Donuts, Jesus and a Memory

So today is National Donut Day! I want to take a moment to reminisce on the importance of donuts. I say this tongue-in-cheek as it is a somewhat silly holiday, yet, for me, also a very serious one.

You see, this time two years ago, donuts were what was keeping me going. I was driving to/from Chicago and Cincinnati every week to be with my mom in the hospital. She had just overcome breast cancer and the many surgeries that went with that. Now, she was in need of a liver transplant (we think due to the chemo treatments killing her liver). She was on death’s doorstep and we had received word that there was a match.

My dad was running out of time off. He needed to be at work. So I would take day shifts, he would take evenings and weekends, and nights were generally both of us. My mom’s health was extremely precarious due to a number of factors. The surgery itself could’ve been fatal, even if the liver took. The whole summer was ups and downs. I can’t tell you how many times she almost died, and how every time God saved her. We were afraid to leave the hospital. The few times we did, we were called back because of a complication.

It was during this time that a gentleman would go extremely out of his way to bring me Dunkin’ Donuts for breakfast. It was per my request. He wanted to help. He didn’t know me. He only knew I was his friend’s daughter. But he brought those donuts frequently.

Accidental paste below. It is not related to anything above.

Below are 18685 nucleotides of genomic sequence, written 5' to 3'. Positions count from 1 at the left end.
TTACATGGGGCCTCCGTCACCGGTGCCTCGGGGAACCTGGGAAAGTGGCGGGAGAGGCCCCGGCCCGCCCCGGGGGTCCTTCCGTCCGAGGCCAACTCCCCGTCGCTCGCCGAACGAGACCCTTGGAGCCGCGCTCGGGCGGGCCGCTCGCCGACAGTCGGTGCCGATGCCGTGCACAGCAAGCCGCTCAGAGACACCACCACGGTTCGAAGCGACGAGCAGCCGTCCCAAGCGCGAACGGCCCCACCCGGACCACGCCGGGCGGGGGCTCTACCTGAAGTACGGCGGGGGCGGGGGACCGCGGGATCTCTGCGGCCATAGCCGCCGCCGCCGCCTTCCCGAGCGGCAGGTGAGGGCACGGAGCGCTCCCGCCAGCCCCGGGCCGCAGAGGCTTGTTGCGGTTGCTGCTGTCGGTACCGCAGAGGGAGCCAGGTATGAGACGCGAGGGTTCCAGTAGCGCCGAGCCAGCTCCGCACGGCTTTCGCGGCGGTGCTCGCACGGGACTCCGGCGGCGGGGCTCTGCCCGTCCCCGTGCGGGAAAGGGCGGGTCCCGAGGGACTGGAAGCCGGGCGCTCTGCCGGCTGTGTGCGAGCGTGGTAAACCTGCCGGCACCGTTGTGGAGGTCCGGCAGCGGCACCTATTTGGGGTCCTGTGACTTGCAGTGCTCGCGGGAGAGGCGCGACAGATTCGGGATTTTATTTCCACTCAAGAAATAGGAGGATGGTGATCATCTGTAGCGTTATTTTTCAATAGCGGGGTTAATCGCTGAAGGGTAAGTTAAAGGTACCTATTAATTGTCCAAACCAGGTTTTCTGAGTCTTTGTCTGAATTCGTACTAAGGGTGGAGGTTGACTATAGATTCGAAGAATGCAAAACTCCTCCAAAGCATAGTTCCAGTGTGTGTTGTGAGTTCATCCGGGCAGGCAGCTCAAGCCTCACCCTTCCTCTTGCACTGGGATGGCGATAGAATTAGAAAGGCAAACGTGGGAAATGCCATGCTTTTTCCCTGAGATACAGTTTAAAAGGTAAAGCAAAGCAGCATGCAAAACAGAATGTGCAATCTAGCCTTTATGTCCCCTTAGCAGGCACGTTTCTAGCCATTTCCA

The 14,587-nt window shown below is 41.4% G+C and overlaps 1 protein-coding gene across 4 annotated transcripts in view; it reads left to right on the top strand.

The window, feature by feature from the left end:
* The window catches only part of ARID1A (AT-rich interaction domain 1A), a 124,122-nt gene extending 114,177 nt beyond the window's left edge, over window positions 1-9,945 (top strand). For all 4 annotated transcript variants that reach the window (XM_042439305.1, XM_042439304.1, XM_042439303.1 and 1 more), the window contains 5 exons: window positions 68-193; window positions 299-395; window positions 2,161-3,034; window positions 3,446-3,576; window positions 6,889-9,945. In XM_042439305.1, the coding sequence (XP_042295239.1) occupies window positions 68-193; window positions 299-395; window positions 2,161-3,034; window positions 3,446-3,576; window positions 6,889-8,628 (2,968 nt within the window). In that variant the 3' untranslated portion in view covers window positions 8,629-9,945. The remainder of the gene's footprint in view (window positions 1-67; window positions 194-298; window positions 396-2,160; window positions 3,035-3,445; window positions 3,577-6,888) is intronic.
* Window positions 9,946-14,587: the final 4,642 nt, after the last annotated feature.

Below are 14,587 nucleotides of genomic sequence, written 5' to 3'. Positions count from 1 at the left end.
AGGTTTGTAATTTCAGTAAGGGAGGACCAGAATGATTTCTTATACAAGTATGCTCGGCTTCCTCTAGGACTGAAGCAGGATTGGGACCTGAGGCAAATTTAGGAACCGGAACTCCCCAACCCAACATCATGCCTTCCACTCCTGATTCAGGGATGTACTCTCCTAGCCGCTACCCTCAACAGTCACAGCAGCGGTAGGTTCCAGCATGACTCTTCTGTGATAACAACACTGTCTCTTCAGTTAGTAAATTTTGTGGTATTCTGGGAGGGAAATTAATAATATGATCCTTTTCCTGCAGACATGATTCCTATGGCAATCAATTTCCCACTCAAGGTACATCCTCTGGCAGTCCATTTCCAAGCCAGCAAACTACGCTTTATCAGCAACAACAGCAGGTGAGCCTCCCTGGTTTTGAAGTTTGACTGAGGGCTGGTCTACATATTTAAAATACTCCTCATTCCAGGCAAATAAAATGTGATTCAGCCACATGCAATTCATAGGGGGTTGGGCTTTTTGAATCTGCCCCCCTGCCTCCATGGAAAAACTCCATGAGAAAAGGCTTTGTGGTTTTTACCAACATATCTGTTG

He didn’t know it at the time, but those donuts were my lifeblood during these weeks. They weren’t just breakfast. They were also food in the middle of the night because complications happened at night. They were sustenance to get me home to Chicago as I didn’t have enough time to stop to eat. In fact, I ate so many donuts that when others asked to bring food, I had to order completely healthy because my blood was turning to sugar!!! There wasn’t a single day I wasn’t eating donuts (fresh or stale)!

To this day, I can’t eat a donut from Dunkin’ Donuts without thinking of this man and without thinking of the times spent in the hospital. You see, this holiday that I once thought was silly now holds immense meaning. It represents the kindness of a man who didn’t even know me but stepped out to show me Jesus’ love. It represents the struggle. It represents how much my mother overcame. It represents how much God showed himself in safeguarding my mother’s life through many brushes with death. It represents God taking care of my family in Chicago through the help of other Christians, so that I could be with my mom/dad. It represents God allowing me to be blessed by others during a time where I wasn’t even sure how to respond to those blessings.

So in honor of all of that (and more) I am buying Dunkin’ Donuts today. In praise of how amazing the body of Christ is, I will eat those donuts!


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